Fast Company published an article today entitled: The Precarious State of Logo Design
. It touches on the vicious critical response to the new Met Logo
and the increasingly impossible task of the modern logo to fulfill all of the necessarily needs across the spectrum of platforms we now use every day.
"In the past, logos only had to look good in print. Today, brands exist on dozens of platforms, many of which are very small, like smartphones. This logistical challenge has limited what designers can do. Sixty years ago, the Met probably only needed to emblazon its logo on signs, admission buttons, and printed ephemera. Today, its logo is on mobile apps, the favicon on desktop web-browsing tabs, Twitter avatars, and elsewhere. Efficiency matters more than flourish, adaptability more than cleverness. One has to wonder if the FedEx logo, with its sly arrow hidden in the word mark, would be invented nowadays, at a time when logos have to be legible on screens as small as a watch face."
EdLab Design is in the exciting process of creating ideas for a logo for the Learning Theater, and potentially a new graphic style that could encompass the Gottesman Library signage in the future. There are so many great ideas and directions in play and when we have settled on a winner I will share some of the paths and wisdom the design team experienced along the way (not to mention a huge collection of sketches!).
As the design team and I continue to develop approaches for logo designs for the Learning Theater we are trying to take all of these contexts and frustrations into account. Not to mention trying to embody the graphic character traits of the continually changing entity of the LT, which according to an earlier Fast Company
article can make an enormous difference to audience sentiment.
Amitava Chattopadhyay, professor of marketing at INSEAD writes:
"From a marketer’s point of view, every cue—whether it’s the scent, color, taste, shape—all of this is explicitly engineered," he says, "That’s because we know that those perceptual cues affect people’s behavior."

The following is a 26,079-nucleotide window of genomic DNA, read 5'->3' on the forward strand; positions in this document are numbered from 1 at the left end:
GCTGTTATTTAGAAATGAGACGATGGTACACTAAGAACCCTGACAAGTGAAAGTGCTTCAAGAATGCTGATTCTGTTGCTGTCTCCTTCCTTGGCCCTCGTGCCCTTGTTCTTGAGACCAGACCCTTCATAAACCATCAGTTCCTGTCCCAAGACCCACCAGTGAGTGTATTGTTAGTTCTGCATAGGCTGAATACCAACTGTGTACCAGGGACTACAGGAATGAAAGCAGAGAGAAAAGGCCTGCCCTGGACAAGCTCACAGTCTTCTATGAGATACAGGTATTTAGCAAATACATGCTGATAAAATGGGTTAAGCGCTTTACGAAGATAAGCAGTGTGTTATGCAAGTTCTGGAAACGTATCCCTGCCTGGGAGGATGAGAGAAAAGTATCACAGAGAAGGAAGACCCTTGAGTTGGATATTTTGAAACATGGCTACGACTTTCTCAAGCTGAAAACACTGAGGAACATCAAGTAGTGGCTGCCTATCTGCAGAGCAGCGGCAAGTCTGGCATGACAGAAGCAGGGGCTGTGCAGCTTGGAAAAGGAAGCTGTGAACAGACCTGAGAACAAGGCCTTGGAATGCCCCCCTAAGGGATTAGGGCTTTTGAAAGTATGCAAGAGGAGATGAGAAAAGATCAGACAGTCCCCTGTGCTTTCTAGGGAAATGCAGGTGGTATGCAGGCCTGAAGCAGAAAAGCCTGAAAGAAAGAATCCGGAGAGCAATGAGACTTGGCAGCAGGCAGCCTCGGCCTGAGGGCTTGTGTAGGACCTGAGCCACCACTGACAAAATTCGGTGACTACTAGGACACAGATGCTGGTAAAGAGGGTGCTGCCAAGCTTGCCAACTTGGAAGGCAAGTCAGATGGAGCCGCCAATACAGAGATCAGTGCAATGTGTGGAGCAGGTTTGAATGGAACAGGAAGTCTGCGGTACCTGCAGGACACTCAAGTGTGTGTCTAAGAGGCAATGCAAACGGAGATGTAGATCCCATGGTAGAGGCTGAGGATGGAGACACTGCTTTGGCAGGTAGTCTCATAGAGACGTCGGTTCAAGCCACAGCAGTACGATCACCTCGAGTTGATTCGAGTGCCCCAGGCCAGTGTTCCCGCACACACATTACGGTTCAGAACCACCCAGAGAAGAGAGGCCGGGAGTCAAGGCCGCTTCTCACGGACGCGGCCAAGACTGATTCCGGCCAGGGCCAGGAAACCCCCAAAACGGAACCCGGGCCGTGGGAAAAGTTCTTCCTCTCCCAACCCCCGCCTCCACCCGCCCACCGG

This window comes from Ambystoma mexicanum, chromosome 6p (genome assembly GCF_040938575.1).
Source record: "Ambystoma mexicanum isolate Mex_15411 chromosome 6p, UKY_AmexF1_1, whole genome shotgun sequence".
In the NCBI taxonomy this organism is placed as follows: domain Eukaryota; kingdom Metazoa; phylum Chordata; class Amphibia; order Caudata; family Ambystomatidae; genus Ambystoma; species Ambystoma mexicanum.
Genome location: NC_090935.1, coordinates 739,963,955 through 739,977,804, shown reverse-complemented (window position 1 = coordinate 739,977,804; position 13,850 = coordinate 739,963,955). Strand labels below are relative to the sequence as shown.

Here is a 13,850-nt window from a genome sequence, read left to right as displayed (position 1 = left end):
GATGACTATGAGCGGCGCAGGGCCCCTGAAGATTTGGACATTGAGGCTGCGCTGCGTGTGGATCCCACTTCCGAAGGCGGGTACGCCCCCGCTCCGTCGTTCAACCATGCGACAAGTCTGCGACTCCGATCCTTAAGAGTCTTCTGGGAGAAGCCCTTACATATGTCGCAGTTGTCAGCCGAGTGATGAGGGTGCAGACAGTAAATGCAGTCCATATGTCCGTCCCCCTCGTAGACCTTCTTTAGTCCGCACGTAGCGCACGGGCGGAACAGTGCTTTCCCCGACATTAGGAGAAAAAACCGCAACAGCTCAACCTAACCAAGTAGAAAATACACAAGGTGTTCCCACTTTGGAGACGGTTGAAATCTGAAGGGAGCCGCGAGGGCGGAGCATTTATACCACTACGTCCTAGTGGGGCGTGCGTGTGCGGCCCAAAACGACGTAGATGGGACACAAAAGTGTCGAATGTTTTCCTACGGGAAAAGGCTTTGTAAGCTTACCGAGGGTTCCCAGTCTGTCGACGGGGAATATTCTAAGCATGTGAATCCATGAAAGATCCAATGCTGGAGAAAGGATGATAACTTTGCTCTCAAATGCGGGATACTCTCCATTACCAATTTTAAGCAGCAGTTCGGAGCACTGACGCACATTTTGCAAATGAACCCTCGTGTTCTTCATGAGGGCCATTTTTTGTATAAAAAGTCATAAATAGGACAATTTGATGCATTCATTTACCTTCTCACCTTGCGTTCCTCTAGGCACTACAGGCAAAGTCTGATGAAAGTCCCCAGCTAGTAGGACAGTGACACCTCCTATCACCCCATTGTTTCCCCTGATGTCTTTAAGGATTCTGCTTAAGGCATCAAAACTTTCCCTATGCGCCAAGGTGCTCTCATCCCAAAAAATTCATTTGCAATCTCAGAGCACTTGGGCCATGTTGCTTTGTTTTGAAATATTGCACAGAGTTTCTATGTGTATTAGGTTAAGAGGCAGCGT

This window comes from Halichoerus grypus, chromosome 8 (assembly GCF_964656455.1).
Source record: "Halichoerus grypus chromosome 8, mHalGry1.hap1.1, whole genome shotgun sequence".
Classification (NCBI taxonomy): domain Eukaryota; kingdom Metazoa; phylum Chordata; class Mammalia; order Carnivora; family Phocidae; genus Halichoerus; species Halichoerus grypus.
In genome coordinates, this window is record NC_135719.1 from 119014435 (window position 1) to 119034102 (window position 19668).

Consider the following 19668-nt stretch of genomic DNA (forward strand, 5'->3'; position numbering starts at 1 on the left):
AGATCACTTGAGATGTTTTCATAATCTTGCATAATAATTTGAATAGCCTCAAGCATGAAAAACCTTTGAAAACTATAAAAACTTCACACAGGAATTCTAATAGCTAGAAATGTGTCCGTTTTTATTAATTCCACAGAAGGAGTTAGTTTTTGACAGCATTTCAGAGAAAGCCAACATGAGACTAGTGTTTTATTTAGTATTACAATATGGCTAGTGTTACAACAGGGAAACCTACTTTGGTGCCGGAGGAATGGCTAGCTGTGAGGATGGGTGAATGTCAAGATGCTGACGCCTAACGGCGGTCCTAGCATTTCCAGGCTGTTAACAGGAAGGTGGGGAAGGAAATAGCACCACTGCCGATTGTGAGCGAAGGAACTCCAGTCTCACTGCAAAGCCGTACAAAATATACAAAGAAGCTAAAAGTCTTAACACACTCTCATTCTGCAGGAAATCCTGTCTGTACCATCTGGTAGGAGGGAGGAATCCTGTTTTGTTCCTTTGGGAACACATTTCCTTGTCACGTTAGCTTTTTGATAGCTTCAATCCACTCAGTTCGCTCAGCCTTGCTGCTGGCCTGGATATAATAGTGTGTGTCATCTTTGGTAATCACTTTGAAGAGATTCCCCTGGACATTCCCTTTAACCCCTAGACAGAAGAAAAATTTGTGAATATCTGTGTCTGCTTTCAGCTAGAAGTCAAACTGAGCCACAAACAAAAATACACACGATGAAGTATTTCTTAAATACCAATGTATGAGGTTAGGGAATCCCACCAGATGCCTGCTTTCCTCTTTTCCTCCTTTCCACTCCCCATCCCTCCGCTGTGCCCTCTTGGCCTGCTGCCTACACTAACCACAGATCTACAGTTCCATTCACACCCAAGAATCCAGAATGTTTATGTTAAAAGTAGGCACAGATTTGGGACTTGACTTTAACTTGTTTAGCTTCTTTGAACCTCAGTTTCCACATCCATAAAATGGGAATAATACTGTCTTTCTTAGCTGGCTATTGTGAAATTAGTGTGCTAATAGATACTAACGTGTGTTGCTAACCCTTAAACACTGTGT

"When companies are designing their logos, they should be thoughtful about making these associations fit with the associations they want for their brand,"
Studies also suggest that small design decisions do make a difference in the way that an audience interprets the message of a company, not to mention the trends in color, type and complexity that change over the life of a company, and thus over the lifespan of a logo.
Even the seemingly ubiquitous Apple logo has evolved over time
, as has it's classic competitor (and now partner) IBM
It's amazing even with all of these studies
and changing parameters that so many of our decisions have come from the gut. We know what we like when we see it, and the directions that we have taken so far have evolved naturally from one another- not necessarily from an attempt to check every box or conform seamlessly to every need.
This process, and, I suspect the final logo decision, will hopefully resemble the Learning Theater itself: it will be open and adaptable, a symbol of what we aspire to and catalyst for innovation to come.